Reference will now be made to the drawings in which the various elements of the present invention will be given numeral designations and in which the invention will be discussed so as to enable one skilled in the art to make and use the invention. It is to be understood that the following description is only exemplary of the principles of the present invention, and should not be viewed as narrowing the pending claims.
FIG. 1A shows a cross-sectional view of a blood vessel 10 that is partially occluded by buildup 12 on its inner surface 14. Such buildup or blockages may be created by a variety causes, such as cholesterol, or excessive proliferation of smooth muscle cells on the inner wall 14 of the vessel 10. It will be apparent that this condition results in a substantial reduction of the cross-sectional area of the vessel lumen 16 and hence of blood flow through this section, which in the case of coronary arteries, for example, will result in damage to the coronary muscle, and may precipitate a heart attack or other serious coronary event. To remedy vessel blockages of this sort, balloon angioplasty is frequently used to widen the vessel to a proper diameter. FIG. 1B shows a cross-sectional view of the blood vessel 10 of FIG. 1A after balloon angioplasty, where the increase in inner vessel diameter is apparent.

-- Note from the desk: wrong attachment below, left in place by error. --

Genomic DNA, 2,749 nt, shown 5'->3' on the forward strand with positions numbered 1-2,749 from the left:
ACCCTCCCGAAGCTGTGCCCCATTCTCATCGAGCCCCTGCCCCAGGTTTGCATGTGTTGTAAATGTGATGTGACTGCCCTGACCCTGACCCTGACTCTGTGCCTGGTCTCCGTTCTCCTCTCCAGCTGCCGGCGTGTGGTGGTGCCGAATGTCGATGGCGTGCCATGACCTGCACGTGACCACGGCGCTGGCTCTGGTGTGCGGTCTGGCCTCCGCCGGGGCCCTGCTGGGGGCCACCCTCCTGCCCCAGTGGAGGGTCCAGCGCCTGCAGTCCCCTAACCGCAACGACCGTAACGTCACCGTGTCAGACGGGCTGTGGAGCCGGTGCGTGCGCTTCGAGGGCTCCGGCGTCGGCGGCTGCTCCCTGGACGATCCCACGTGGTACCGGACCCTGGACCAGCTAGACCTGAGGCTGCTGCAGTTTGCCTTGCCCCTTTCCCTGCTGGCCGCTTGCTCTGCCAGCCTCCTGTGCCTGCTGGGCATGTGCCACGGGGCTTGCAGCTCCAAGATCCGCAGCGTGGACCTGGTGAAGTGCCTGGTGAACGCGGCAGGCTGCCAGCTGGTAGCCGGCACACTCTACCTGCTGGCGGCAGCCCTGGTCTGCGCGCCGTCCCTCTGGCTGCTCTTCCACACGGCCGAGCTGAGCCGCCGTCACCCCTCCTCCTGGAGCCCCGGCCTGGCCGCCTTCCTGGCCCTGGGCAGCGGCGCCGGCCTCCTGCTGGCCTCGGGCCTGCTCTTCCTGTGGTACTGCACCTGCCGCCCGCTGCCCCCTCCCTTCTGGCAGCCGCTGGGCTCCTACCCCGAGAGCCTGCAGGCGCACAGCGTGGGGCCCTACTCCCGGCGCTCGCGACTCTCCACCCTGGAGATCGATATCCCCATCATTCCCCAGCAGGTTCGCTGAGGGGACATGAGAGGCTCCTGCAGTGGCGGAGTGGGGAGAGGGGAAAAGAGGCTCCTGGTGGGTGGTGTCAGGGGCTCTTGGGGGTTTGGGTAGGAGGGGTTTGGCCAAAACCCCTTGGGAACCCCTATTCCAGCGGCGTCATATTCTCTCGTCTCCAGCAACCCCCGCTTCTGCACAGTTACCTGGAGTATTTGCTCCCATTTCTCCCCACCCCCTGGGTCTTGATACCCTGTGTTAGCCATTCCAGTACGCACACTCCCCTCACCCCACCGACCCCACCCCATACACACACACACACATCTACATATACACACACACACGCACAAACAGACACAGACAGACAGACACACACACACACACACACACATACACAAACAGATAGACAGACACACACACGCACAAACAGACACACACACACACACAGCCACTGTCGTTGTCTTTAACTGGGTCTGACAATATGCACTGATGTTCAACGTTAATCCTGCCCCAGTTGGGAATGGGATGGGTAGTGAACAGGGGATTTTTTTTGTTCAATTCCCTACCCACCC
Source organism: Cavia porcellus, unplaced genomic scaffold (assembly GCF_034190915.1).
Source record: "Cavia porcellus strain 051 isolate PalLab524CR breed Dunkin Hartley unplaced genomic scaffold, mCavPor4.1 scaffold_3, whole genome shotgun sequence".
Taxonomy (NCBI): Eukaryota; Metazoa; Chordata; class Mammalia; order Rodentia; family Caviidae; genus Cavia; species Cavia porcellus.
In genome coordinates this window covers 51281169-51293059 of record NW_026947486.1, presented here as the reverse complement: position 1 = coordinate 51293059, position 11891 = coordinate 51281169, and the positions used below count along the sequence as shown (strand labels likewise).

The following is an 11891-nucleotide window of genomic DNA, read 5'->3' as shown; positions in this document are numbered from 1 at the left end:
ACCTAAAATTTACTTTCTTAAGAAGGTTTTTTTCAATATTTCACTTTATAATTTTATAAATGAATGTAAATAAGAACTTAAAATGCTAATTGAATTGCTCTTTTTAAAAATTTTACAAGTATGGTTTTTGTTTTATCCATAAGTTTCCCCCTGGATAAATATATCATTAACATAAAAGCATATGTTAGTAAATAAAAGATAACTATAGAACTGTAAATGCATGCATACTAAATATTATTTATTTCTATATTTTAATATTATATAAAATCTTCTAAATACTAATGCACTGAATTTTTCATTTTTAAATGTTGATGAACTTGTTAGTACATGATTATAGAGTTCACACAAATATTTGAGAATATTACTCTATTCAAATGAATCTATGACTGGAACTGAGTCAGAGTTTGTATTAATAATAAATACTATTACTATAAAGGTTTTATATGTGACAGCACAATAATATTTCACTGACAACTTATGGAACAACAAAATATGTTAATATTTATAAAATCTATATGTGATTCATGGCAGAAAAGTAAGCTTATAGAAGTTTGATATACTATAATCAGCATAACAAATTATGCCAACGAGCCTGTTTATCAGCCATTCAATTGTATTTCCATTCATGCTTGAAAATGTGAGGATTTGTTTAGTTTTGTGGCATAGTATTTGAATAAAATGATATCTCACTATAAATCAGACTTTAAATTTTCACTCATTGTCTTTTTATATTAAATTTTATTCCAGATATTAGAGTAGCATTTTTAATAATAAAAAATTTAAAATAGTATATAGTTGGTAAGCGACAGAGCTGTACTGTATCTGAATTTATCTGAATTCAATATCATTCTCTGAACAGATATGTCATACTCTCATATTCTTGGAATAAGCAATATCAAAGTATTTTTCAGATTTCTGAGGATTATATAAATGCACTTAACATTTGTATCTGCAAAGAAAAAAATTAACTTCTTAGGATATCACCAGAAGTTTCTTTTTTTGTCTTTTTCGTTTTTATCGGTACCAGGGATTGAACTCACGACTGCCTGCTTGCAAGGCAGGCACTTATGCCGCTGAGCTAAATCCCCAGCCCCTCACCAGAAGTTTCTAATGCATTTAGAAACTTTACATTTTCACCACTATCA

However, while widening the vessel as needed, balloon angioplasty does not actually remove the blockage. As a result, the vessel will frequently be left with an excessively thick wall 18 on one side or another. This wall thickening is shown by comparison of the normal wall 20 having thickness T0, with thickness T1 of wall 18 as shown in FIG. 1B. Moreover, angioplasty does not remedy the underlying cause of the blockage, and after the procedure the vessel wall may continue to increase inwardly, eventually producing another blockage. For example, a lesion on the side 14 of the blood vessel 10 may precipitate smooth muscle cell proliferation, which will produce buildup toward the center of the vessel again.